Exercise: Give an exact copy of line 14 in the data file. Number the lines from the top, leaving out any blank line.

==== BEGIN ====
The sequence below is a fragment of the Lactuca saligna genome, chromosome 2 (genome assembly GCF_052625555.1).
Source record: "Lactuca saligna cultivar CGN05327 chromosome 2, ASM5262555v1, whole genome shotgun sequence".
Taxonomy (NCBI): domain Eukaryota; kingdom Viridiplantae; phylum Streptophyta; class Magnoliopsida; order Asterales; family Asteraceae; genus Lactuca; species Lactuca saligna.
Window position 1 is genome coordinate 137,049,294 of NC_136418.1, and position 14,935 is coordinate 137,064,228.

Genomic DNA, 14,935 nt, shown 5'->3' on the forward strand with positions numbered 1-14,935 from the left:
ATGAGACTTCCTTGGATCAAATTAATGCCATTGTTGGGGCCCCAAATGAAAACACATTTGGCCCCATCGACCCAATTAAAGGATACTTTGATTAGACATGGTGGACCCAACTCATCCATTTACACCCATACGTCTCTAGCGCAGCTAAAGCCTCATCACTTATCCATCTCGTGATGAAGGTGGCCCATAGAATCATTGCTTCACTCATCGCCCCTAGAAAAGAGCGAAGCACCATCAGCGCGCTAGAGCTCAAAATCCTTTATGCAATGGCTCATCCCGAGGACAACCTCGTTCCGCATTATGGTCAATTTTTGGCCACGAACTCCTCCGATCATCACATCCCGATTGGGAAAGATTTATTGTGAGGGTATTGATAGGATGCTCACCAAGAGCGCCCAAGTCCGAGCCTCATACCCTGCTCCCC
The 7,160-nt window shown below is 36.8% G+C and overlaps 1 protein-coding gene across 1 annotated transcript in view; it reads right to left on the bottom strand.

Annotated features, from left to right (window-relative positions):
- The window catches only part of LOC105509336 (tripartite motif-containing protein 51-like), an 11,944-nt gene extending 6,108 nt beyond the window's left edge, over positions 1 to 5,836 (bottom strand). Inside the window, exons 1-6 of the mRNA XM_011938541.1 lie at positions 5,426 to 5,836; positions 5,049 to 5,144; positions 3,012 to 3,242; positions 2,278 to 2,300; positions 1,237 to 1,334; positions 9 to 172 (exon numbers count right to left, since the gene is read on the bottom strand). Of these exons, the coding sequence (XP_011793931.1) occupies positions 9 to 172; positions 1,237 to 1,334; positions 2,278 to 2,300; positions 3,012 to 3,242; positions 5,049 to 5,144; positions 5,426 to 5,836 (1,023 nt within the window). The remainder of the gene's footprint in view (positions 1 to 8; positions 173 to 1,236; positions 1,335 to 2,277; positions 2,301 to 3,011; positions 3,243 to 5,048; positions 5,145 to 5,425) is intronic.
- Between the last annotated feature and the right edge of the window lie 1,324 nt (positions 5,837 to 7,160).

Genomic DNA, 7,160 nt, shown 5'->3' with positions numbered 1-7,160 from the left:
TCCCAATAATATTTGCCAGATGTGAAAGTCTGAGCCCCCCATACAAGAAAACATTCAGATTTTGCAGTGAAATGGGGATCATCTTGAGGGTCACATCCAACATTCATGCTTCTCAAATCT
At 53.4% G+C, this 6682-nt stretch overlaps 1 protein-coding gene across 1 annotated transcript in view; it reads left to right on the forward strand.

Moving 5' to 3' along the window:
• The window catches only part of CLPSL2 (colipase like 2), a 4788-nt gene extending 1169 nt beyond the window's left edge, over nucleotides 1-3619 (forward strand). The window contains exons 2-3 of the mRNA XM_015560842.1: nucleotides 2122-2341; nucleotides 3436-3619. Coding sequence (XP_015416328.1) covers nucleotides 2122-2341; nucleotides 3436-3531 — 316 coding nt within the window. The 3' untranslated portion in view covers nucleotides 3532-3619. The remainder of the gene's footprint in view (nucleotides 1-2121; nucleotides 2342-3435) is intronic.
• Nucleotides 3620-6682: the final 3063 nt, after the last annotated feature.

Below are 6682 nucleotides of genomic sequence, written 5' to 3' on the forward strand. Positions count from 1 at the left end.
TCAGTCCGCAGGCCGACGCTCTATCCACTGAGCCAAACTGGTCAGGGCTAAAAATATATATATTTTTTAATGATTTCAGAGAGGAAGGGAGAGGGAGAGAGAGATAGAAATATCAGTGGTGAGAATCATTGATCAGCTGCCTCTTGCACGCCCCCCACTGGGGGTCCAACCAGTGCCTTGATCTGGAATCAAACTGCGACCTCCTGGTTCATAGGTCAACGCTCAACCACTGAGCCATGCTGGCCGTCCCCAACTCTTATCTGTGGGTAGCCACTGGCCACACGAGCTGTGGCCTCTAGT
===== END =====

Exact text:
Moving 5' to 3' along the window: